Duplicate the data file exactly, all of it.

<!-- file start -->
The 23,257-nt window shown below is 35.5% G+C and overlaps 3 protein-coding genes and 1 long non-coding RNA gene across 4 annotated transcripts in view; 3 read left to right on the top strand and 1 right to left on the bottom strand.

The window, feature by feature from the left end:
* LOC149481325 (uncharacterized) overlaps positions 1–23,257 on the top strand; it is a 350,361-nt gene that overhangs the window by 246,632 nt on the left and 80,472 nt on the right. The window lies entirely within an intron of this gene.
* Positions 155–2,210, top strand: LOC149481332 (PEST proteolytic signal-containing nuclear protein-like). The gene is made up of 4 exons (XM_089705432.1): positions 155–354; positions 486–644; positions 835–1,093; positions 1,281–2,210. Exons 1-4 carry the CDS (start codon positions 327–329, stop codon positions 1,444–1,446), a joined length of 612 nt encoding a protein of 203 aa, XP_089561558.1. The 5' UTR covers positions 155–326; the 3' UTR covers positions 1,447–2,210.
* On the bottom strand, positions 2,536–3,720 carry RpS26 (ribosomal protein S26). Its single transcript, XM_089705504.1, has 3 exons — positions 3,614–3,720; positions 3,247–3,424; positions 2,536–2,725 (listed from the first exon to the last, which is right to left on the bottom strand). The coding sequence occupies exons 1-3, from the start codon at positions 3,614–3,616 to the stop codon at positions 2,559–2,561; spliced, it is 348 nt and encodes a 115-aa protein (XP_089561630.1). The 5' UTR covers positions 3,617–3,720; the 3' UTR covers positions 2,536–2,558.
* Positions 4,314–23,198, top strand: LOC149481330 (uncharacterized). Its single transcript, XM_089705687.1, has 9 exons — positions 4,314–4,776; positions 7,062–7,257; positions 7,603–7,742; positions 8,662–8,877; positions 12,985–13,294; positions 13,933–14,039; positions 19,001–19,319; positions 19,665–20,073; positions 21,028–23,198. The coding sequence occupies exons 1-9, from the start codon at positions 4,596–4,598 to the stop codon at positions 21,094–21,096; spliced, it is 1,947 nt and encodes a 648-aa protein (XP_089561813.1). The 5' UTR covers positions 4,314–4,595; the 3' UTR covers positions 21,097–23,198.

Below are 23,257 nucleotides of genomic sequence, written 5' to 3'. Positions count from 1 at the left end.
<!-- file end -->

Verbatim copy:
The 23,257-nt window shown below is 35.5% G+C and overlaps 3 protein-coding genes and 1 long non-coding RNA gene across 4 annotated transcripts in view; 3 read left to right on the top strand and 1 right to left on the bottom strand.

The window, feature by feature from the left end:
* LOC149481325 (uncharacterized) overlaps positions 1–23,257 on the top strand; it is a 350,361-nt gene that overhangs the window by 246,632 nt on the left and 80,472 nt on the right. The window lies entirely within an intron of this gene.
* Positions 155–2,210, top strand: LOC149481332 (PEST proteolytic signal-containing nuclear protein-like). The gene is made up of 4 exons (XM_089705432.1): positions 155–354; positions 486–644; positions 835–1,093; positions 1,281–2,210. Exons 1-4 carry the CDS (start codon positions 327–329, stop codon positions 1,444–1,446), a joined length of 612 nt encoding a protein of 203 aa, XP_089561558.1. The 5' UTR covers positions 155–326; the 3' UTR covers positions 1,447–2,210.
* On the bottom strand, positions 2,536–3,720 carry RpS26 (ribosomal protein S26). Its single transcript, XM_089705504.1, has 3 exons — positions 3,614–3,720; positions 3,247–3,424; positions 2,536–2,725 (listed from the first exon to the last, which is right to left on the bottom strand). The coding sequence occupies exons 1-3, from the start codon at positions 3,614–3,616 to the stop codon at positions 2,559–2,561; spliced, it is 348 nt and encodes a 115-aa protein (XP_089561630.1). The 5' UTR covers positions 3,617–3,720; the 3' UTR covers positions 2,536–2,558.
* Positions 4,314–23,198, top strand: LOC149481330 (uncharacterized). Its single transcript, XM_089705687.1, has 9 exons — positions 4,314–4,776; positions 7,062–7,257; positions 7,603–7,742; positions 8,662–8,877; positions 12,985–13,294; positions 13,933–14,039; positions 19,001–19,319; positions 19,665–20,073; positions 21,028–23,198. The coding sequence occupies exons 1-9, from the start codon at positions 4,596–4,598 to the stop codon at positions 21,094–21,096; spliced, it is 1,947 nt and encodes a 648-aa protein (XP_089561813.1). The 5' UTR covers positions 4,314–4,595; the 3' UTR covers positions 21,097–23,198.

Below are 23,257 nucleotides of genomic sequence, written 5' to 3'. Positions count from 1 at the left end.